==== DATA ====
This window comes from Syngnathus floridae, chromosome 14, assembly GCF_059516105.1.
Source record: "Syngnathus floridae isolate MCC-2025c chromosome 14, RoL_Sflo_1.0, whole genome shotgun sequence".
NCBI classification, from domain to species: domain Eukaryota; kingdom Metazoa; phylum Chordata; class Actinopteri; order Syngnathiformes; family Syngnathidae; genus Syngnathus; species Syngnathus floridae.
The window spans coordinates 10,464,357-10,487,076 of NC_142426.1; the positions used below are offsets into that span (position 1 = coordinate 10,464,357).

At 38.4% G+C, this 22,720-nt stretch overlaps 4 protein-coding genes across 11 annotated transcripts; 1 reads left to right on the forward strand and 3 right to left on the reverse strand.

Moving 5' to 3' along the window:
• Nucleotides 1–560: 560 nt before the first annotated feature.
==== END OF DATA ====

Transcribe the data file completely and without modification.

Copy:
This window comes from Syngnathus floridae, chromosome 14, assembly GCF_059516105.1.
Source record: "Syngnathus floridae isolate MCC-2025c chromosome 14, RoL_Sflo_1.0, whole genome shotgun sequence".
NCBI classification, from domain to species: domain Eukaryota; kingdom Metazoa; phylum Chordata; class Actinopteri; order Syngnathiformes; family Syngnathidae; genus Syngnathus; species Syngnathus floridae.
The window spans coordinates 10,464,357-10,487,076 of NC_142426.1; the positions used below are offsets into that span (position 1 = coordinate 10,464,357).

At 38.4% G+C, this 22,720-nt stretch overlaps 4 protein-coding genes across 11 annotated transcripts; 1 reads left to right on the forward strand and 3 right to left on the reverse strand.

Moving 5' to 3' along the window:
• Nucleotides 1–560: 560 nt before the first annotated feature.